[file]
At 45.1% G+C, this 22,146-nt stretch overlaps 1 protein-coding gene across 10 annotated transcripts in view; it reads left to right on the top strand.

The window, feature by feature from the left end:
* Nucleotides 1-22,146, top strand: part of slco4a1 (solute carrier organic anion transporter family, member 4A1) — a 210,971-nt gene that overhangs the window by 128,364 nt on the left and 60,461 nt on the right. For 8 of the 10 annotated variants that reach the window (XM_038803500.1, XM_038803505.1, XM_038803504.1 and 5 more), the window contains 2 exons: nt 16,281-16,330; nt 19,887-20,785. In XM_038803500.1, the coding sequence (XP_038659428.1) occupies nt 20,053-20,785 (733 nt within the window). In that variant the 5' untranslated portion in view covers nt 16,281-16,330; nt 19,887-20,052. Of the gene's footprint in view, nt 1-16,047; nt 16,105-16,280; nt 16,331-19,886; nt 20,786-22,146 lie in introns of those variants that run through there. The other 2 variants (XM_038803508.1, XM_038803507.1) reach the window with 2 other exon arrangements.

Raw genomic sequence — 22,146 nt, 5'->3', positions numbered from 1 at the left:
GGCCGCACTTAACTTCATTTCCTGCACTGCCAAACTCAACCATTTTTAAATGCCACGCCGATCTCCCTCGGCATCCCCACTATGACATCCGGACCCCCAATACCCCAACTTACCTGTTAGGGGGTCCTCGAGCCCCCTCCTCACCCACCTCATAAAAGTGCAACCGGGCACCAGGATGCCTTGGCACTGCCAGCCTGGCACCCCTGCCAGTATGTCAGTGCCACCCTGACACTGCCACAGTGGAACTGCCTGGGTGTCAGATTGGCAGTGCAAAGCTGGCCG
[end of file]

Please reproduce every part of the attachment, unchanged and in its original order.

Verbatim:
At 45.1% G+C, this 22,146-nt stretch overlaps 1 protein-coding gene across 10 annotated transcripts in view; it reads left to right on the top strand.

The window, feature by feature from the left end:
* Nucleotides 1-22,146, top strand: part of slco4a1 (solute carrier organic anion transporter family, member 4A1) — a 210,971-nt gene that overhangs the window by 128,364 nt on the left and 60,461 nt on the right. For 8 of the 10 annotated variants that reach the window (XM_038803500.1, XM_038803505.1, XM_038803504.1 and 5 more), the window contains 2 exons: nt 16,281-16,330; nt 19,887-20,785. In XM_038803500.1, the coding sequence (XP_038659428.1) occupies nt 20,053-20,785 (733 nt within the window). In that variant the 5' untranslated portion in view covers nt 16,281-16,330; nt 19,887-20,052. Of the gene's footprint in view, nt 1-16,047; nt 16,105-16,280; nt 16,331-19,886; nt 20,786-22,146 lie in introns of those variants that run through there. The other 2 variants (XM_038803508.1, XM_038803507.1) reach the window with 2 other exon arrangements.

Raw genomic sequence — 22,146 nt, 5'->3', positions numbered from 1 at the left:
GGCCGCACTTAACTTCATTTCCTGCACTGCCAAACTCAACCATTTTTAAATGCCACGCCGATCTCCCTCGGCATCCCCACTATGACATCCGGACCCCCAATACCCCAACTTACCTGTTAGGGGGTCCTCGAGCCCCCTCCTCACCCACCTCATAAAAGTGCAACCGGGCACCAGGATGCCTTGGCACTGCCAGCCTGGCACCCCTGCCAGTATGTCAGTGCCACCCTGACACTGCCACAGTGGAACTGCCTGGGTGTCAGATTGGCAGTGCAAAGCTGGCCG